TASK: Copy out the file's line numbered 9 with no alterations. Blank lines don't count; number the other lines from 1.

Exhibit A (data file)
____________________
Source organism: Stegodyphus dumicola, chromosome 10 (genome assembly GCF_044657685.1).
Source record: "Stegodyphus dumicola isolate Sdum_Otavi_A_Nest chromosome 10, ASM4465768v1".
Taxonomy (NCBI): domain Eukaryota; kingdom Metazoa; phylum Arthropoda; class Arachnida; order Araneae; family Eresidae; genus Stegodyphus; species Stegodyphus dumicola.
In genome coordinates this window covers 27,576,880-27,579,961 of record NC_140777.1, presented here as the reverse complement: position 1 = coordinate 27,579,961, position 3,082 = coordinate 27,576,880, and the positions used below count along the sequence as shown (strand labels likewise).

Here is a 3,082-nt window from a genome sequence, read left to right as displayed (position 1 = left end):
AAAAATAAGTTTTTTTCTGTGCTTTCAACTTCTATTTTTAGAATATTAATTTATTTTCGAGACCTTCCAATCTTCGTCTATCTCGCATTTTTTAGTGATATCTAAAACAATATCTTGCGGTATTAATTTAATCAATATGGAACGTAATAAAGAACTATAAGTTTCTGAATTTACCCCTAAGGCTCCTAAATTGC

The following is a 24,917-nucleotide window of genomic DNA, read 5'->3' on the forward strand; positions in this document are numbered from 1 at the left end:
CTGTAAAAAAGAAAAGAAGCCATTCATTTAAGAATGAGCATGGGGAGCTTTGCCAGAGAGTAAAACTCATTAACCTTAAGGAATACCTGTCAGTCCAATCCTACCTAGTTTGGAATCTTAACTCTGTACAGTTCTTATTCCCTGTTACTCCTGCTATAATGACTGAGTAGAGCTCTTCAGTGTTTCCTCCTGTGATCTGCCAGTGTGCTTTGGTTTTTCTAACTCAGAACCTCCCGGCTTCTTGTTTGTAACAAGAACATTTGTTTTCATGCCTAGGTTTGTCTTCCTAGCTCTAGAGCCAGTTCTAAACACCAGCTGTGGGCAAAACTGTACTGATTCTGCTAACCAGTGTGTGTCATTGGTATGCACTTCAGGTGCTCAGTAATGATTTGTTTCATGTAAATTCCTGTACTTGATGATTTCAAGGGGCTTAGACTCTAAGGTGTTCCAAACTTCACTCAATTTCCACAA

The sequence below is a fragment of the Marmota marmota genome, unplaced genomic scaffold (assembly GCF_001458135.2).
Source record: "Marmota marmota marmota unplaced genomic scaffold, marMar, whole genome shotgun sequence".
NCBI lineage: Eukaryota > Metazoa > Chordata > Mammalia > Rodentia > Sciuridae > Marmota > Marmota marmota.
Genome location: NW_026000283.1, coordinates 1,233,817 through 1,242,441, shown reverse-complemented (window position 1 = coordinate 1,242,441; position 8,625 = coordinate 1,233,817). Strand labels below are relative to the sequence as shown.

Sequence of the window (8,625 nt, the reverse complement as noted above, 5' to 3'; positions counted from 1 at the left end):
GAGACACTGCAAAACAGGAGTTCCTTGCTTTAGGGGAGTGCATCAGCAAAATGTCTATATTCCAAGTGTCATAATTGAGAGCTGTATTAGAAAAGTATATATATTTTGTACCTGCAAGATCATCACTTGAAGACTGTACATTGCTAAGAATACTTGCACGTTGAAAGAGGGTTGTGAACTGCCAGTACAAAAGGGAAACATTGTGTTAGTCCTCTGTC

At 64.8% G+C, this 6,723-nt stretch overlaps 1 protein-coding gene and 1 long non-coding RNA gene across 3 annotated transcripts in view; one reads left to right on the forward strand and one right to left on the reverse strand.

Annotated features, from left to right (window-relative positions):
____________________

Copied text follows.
The sequence below is a fragment of the Marmota marmota genome, unplaced genomic scaffold (assembly GCF_001458135.2).